Football coaches' salaries may not pay off on the field

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  • Will-be-til-I-die Meridian, ID
    Dec. 12, 2010 9:55 a.m.

    It is a simple business decision. If a coach can bring in more than their salary, they are worth it. If they can't, fire them and hire someone who can.

    How much they make is irrelevant, especially when comparing them to university presidents. It is only relevant when you compare it to what they add to the program. It always takes time to figure out whether a coach is going to pay off or not.

    I can guarantee one thing though, the coaches and the university presidents both understand the economics of the situation better than the author of this article.

  • dhsalum Saint George, UT
    Dec. 11, 2010 3:10 p.m.

    Fresnogirl, you're right that those types of people should get paid. But what it comes down to many people get furious that they have to pay $50 to visit a doctor, but would happily pay the same amount or more multiple times a year to see football games.

  • morpunkt Glendora, CA
    Dec. 11, 2010 7:29 a.m.

    After perusing Google, I guess the best "unconfirmed" estimate of Bronco Mendenhall's salary is approximately $900,000/year.

  • AK Cougar Palmer, AK
    Dec. 9, 2010 10:41 p.m.

    If Gordon Gee was a Football Coach he would be soon be on the unemployment list. He hasn't a clue what football is about, else he would accept BSU's challenge for Ohios State to play them anytime, anywhere.

    An interesting comparison would be what University Presidents salary is in comparison to the Football Coach of the same University.

  • fresnogirl Fresno, CA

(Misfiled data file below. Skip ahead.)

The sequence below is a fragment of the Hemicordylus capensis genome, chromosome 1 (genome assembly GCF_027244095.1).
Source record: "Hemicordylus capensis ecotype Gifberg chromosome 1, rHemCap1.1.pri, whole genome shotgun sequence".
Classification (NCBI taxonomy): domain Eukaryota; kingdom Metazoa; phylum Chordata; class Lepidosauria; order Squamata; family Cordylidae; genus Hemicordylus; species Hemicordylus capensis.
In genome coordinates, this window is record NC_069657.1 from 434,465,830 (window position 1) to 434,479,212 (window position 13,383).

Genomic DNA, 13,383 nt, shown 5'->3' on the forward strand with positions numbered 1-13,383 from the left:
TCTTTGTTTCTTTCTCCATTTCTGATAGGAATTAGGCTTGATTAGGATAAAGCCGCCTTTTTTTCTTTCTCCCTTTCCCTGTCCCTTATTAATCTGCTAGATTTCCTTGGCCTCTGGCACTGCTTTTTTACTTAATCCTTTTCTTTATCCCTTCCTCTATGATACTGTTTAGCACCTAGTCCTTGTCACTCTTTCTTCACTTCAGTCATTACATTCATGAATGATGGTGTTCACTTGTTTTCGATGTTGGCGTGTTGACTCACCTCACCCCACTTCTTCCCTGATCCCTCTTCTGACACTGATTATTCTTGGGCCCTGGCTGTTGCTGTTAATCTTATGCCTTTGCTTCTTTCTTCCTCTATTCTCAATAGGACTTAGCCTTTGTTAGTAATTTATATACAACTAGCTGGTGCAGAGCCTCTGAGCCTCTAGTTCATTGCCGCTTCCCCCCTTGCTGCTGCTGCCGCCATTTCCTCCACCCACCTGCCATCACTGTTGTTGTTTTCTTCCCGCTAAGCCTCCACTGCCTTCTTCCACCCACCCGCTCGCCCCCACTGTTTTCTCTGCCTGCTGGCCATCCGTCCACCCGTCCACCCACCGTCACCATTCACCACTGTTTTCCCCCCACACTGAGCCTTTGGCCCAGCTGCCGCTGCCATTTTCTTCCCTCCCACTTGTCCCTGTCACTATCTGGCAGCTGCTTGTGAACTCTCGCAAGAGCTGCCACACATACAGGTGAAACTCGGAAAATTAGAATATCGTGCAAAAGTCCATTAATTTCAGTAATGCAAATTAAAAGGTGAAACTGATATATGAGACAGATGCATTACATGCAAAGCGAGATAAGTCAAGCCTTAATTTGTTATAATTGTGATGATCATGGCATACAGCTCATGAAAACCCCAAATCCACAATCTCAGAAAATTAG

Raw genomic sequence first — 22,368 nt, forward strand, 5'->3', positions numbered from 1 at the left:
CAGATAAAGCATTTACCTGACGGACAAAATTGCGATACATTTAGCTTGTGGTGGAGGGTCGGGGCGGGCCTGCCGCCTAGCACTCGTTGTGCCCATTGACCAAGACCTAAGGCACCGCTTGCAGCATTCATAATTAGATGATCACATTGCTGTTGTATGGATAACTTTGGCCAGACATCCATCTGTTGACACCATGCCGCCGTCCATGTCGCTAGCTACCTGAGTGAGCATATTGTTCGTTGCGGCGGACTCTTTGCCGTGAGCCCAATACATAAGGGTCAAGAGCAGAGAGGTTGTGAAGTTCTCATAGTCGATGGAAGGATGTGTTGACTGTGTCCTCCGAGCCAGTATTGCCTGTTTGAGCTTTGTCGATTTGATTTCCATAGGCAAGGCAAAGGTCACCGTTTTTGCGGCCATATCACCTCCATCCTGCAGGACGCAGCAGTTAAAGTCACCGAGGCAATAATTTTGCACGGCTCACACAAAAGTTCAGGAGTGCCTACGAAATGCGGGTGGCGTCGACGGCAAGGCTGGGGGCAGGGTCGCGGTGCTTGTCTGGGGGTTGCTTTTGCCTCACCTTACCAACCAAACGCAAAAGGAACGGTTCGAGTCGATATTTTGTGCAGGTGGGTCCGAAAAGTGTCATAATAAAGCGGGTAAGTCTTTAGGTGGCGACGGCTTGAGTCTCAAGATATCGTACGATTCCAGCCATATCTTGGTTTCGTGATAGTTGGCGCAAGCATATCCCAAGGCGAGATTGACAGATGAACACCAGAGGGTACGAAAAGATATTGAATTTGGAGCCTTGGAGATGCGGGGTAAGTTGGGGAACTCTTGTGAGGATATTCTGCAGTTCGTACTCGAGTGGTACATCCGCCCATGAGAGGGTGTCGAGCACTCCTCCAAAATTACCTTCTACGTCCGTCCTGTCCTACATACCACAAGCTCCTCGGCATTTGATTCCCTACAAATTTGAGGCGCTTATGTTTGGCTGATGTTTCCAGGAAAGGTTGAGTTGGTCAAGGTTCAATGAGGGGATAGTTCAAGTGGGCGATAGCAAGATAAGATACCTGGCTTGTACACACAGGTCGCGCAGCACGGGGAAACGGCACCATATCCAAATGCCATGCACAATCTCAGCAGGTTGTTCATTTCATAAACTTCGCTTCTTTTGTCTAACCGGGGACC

Dec. 9, 2010 7:57 p.m.

    Thanks for the lesson on basic economics, Osgrath. I was merely responding to IDC's assumption that these are very special Public Employees. "These are gifted men in high profile positions." I guess we should treasure them as precious geniuses.

    I just find his glowing comments too funny. I mean it's not like we entrust them with life and death.

  • Osgrath Provo, UT
    Dec. 9, 2010 6:08 p.m.

    Fresno Girl, people get paid a salary according to perceived value. A large group of people value the entertainment that football brings. The only people that value the services of a neuro-surgeon are those operated on and their families.

    This is definitely not about an objective analysis of what is truly more valuable, and it is not about amount of schooling and preparation for the work. If everything were decided on an objective basis, school teachers would be paid for the positive impact the good ones make on hundreds of kids, preparing them for life. The neuro-surgeon saves a few lives here and there, a good high school teacher molds hundreds of lives a year. Which is more valuable?

  • fresnogirl Fresno, CA
    Dec. 9, 2010 4:28 p.m.


    According to Wikianswers: To become a neurosurgeon, you must complete 4 years of college, 4 years of medical school and 1 year of surgery internship followed by 5-7 years of neurosurgery residency. During these 14+ years of post-secondary training, you get paid nothing until residency at which point you will make roughly $45K/year with moderate yearly increases. After residency has been completed, a neurosurgeon makes on average $350-500K/year.